The vinyl decorations spread amidst facilities on campus at the University of Nevada at Las Vegas indicated the Thomas and Mack Center and Cox Pavillion had beeen transformed into a basketball haven. It was time for the Las Vegas portion of the NBA’s Summer League. The thankful, automated recording projected from the speakers spread throughout campus welcomed the public’s patronage. The LVSL is a place to learn the lesser-known names on the various Summer League rosters [knowing we will probably forget about them weeks later] while lustfully imagining prospects becoming the next best NBA superstars –or at least, at best, the latest three-and-D prototype[s]– before our eyes.
There are plenty of differences between regular season competition and what happens at the Las Vegas Summer League.
The exhibition tournament is essentially a trial ground for referees and players to hone their skills while remaining subservient to experiments conducted by the NBA, it’s teams and those who coach them. Officiating crews adhere to new points of emphasis while players are inserted into situations having heard minimal instructions on how to execute the game plan[s]. For Brady Heslip and Matt Janning being able to execute in unfamiliar circumstances is critical, because not every player gets to make the Wolves roster.
For any rookie, or player invited to play on the Summer League team it would be an unattainable feat to memorize Flip Saunders’ playbook by the opening tip of the first of game, because it is notoriously littered with exuberant amounts of plays. However, Saunders distributed the playbooks among his players and staff before assigning the Wolves assistant coaches as his surrogates that would assume the head coaching duties while in Las Vegas. This left 28 year-old Ryan Saunders and David Adelman –the son of the last person to coach a Timberwolves regular season game; Rick Adelman– to coach the team with Bobby Jackson, Sidney Lowe and Sam Mitchell by their side.
It was Mitchell who coached the Wolves first Summer League game, a defeat at the hands of the Dallas Mavericks; 85-93.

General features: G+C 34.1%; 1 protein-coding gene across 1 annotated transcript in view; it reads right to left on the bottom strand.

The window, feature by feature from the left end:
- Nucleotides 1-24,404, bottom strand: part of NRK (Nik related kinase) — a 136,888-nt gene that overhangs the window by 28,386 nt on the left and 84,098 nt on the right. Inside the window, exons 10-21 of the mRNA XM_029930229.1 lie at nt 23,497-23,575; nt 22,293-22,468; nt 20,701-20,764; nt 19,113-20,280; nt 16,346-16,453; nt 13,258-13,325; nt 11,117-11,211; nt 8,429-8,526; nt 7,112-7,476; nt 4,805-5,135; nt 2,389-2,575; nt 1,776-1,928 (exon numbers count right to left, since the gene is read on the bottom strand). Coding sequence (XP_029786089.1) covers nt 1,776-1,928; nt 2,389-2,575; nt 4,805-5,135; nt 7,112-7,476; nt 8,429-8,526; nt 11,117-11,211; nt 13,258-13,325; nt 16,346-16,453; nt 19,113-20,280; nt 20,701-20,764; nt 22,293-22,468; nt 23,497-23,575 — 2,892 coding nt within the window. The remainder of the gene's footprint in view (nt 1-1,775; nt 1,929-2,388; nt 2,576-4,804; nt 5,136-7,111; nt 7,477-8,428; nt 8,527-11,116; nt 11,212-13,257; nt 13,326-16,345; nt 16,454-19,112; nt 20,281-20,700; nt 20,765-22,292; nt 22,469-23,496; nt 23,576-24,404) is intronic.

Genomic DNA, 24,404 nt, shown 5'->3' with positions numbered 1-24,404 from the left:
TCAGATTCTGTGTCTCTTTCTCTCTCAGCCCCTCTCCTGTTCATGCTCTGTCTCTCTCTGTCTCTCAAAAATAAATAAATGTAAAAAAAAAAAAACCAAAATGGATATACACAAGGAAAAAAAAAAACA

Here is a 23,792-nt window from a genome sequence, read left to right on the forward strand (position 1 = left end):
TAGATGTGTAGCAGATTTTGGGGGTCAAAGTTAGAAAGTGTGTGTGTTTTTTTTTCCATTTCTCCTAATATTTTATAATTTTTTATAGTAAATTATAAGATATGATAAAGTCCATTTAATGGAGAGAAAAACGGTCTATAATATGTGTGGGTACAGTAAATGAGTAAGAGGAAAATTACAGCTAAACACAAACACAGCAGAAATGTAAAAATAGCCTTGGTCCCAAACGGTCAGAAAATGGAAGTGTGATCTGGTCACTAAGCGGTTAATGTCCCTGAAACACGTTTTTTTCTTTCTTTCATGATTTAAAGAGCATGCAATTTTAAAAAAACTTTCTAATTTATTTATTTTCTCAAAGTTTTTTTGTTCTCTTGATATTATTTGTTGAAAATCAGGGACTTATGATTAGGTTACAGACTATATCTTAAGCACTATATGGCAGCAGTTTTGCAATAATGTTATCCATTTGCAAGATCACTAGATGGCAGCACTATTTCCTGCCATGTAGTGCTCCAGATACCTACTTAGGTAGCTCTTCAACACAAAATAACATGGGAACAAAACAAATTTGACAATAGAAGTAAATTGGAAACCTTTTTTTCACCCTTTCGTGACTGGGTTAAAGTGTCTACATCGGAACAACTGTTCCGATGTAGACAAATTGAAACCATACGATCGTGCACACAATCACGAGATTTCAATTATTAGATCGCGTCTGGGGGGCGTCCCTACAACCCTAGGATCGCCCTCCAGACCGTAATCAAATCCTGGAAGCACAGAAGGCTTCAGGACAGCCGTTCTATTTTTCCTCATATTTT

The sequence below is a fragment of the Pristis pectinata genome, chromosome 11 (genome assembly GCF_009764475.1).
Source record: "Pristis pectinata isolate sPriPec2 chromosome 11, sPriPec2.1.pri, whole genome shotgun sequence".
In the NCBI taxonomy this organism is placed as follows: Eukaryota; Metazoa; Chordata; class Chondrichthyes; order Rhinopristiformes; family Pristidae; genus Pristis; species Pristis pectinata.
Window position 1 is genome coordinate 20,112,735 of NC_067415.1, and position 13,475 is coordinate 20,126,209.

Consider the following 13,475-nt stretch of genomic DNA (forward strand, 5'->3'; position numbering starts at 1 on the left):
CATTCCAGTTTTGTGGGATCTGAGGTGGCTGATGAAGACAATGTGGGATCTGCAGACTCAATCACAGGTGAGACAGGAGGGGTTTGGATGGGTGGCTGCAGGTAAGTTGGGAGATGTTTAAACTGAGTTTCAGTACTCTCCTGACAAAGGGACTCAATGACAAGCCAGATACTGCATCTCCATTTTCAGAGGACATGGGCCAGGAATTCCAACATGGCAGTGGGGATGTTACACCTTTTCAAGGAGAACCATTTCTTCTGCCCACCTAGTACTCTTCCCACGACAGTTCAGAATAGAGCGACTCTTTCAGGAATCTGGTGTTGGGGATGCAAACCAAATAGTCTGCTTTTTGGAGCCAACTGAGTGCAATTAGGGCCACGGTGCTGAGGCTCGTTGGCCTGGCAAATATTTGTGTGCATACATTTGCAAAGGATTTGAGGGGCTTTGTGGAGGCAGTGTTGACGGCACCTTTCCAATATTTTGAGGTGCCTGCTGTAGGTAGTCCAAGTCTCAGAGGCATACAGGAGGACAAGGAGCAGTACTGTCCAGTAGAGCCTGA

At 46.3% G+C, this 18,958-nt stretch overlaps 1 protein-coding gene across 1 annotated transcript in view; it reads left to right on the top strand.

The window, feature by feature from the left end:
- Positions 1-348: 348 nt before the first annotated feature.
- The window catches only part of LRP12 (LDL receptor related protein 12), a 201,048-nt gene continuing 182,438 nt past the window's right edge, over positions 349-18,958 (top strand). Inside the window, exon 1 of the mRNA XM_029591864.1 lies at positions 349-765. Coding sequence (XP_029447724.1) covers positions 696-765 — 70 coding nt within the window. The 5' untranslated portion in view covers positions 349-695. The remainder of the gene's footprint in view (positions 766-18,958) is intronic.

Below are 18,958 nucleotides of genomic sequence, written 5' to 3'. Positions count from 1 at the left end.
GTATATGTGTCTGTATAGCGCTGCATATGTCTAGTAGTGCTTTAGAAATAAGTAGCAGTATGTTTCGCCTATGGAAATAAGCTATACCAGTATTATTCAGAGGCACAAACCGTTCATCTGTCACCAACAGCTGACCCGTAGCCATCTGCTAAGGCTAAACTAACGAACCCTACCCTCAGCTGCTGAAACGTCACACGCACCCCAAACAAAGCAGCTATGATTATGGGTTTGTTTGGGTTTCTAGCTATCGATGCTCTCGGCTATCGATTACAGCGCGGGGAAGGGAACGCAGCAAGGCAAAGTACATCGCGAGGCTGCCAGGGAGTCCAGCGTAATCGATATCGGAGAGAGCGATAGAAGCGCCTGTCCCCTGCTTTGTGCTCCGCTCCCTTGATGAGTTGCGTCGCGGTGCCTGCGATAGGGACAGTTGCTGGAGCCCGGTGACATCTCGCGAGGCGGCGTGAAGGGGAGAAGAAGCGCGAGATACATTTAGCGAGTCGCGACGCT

Things had not begun swimmingly.
Zach LaVine went through the motions playing within the offense, and was unproductive after scoring on an alley oop play that began the game. Sometimes he conceded point guard duties to Alexey Shved, who sometimes played off-ball while LaVine operated the halfcourt offense. Neither noticeably assumed the role of floor-general, and by the time LaVine checked out of the game for the first time [couldn’t help myself with the rhyme] he had scored two points, committed one foul, and grabbed one rebound in nine-and-a-half minutes of playing time. An undoubtedly underwhelming first act for the 13th overall pick. Although, for those disinterested in following along with the Kevin Love saga at least watching LaVine adapt to the intricacies of the NBA served as a decent distraction from trade-speculation.
But what did [and still do] we expect from LaVine at LVSL and during the regular season?
Consequently; the consensus after the Wolves drafted him is that Flip Saunders drafted based on raw-athleticism. LaVine didn’t stand out in analytical draft models, and was merely a backup player during his only season at the University of California in Los Angeles. The knock on LaVine was, and is very broad and simple; he’s an athlete, not a basketball player.
Data gathered on websites like DraftExpress –as well as similarity scores such as VGL’s and those found at Hickory-High– is the information that becomes a premise when evaluating any player, and such evaluations exposed his potential to devolve into a ‘bust’ is an alarming factor when assessing LaVine’s skill-set. Counting the Baskets scored the Wolves selection a -11 reach from his projected draft selection. Vayne Lashro’s model projected LaVine as a 34 percent Bust, 38 percent Bench-warmer, 23 percent Starter, and 5 percent Star [18th most likely among the 2014 draft-class]. Hickory-High’s similarity scores compared LaVine to Avery Bradley, Eric Bledsoe, and former, Wolves second round draft selection Malcolm Lee.